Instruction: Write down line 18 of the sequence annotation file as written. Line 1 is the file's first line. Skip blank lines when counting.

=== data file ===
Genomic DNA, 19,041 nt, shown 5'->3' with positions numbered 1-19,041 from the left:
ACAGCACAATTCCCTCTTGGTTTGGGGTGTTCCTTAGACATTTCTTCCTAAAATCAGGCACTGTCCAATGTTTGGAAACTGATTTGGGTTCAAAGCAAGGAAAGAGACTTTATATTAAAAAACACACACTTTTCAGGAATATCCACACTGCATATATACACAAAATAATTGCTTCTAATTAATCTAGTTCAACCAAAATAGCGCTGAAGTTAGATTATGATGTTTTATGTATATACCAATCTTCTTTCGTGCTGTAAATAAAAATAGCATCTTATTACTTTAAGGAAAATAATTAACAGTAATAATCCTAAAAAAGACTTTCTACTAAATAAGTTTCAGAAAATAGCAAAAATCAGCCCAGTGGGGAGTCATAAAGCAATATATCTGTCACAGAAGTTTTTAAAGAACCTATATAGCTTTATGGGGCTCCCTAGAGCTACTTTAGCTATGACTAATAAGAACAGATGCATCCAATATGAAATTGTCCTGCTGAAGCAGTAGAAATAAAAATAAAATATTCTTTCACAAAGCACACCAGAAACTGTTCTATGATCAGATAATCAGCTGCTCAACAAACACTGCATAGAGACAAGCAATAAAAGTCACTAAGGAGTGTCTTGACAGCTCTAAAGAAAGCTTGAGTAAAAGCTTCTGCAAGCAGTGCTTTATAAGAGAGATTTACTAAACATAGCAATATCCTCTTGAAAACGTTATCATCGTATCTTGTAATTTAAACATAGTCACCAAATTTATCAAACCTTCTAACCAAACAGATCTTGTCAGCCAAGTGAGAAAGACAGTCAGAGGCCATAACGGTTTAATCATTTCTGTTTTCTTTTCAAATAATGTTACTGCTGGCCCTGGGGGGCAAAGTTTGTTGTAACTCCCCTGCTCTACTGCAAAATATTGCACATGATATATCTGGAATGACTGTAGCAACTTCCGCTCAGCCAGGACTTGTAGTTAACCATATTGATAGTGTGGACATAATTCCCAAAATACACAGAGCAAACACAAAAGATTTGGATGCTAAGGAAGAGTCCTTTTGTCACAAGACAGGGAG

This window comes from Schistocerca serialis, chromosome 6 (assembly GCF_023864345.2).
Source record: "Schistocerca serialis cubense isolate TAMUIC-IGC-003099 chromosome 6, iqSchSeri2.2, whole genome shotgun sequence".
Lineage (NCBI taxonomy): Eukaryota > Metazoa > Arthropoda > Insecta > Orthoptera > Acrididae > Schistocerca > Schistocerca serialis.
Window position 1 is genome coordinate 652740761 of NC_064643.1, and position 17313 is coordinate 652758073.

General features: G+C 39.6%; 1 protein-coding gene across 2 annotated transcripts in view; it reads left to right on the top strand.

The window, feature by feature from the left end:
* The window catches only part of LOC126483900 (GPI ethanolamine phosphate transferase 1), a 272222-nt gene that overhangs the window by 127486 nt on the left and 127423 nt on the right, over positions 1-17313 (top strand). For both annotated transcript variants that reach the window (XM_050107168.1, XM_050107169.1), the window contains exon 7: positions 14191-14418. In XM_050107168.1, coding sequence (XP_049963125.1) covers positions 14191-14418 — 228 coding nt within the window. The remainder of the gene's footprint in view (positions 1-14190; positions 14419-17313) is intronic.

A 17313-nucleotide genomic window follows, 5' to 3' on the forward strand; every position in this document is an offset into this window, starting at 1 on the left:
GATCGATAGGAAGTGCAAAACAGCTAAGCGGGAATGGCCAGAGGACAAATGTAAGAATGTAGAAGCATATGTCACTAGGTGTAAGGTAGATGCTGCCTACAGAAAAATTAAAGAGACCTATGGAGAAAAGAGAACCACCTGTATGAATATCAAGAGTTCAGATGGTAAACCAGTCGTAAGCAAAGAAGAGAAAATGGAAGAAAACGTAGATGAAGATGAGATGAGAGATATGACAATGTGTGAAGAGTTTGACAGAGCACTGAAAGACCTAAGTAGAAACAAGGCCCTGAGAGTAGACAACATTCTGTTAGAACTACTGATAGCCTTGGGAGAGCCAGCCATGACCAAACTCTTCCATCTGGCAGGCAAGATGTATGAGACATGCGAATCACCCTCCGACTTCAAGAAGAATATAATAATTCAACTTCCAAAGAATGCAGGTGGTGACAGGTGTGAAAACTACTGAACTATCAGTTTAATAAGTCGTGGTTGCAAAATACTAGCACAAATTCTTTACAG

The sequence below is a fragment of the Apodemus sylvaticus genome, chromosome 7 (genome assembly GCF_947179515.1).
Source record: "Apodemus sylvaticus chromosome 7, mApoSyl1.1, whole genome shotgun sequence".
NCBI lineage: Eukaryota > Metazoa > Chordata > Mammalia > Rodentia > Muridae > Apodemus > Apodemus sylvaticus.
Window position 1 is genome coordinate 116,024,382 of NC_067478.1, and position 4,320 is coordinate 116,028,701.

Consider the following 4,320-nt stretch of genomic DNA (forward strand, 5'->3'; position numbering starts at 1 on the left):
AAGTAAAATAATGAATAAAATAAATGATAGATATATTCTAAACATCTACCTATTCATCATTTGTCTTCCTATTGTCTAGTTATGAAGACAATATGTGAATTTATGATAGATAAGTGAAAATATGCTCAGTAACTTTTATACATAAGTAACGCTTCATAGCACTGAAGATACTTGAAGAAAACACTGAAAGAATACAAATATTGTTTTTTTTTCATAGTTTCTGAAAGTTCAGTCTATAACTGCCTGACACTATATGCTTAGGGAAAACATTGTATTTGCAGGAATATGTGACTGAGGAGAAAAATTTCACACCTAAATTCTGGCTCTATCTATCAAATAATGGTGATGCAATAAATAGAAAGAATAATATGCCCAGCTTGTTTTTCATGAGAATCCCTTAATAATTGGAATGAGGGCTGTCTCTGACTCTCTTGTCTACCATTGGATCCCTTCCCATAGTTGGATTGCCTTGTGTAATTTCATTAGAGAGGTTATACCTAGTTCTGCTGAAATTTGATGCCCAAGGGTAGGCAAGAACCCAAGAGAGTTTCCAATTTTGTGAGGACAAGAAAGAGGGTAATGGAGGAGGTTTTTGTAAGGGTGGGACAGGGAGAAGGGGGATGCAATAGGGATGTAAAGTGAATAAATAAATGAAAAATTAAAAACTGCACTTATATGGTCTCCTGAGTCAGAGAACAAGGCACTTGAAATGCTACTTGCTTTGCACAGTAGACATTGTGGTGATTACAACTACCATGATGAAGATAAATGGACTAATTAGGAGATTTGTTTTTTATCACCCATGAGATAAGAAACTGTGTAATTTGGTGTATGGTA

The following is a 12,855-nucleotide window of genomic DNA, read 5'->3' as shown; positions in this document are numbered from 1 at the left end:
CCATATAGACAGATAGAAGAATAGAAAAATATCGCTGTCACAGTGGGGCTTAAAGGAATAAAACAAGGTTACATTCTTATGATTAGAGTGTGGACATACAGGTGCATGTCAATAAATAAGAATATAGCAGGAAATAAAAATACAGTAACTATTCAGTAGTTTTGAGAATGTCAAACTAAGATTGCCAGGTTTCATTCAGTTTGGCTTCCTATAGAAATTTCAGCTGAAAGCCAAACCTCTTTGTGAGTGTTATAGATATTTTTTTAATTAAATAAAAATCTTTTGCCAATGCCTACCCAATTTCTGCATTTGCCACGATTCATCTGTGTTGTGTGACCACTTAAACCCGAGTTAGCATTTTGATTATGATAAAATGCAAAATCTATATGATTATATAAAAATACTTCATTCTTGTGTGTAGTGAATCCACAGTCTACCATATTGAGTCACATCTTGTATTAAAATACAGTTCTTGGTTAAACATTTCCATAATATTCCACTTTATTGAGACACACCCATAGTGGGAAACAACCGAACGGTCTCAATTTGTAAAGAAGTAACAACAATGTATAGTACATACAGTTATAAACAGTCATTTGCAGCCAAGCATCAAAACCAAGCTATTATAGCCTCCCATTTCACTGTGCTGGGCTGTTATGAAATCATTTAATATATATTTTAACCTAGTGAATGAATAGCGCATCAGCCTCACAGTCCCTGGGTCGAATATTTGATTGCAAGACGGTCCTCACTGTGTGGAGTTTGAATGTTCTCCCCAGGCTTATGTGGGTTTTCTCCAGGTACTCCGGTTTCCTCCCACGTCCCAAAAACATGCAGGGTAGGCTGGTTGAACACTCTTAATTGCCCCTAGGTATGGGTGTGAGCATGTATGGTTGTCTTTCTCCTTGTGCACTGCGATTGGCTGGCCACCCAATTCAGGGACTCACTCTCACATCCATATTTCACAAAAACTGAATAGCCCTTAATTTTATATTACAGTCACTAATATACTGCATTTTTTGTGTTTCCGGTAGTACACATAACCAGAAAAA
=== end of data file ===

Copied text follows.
The following is a 12,855-nucleotide window of genomic DNA, read 5'->3' as shown; positions in this document are numbered from 1 at the left end: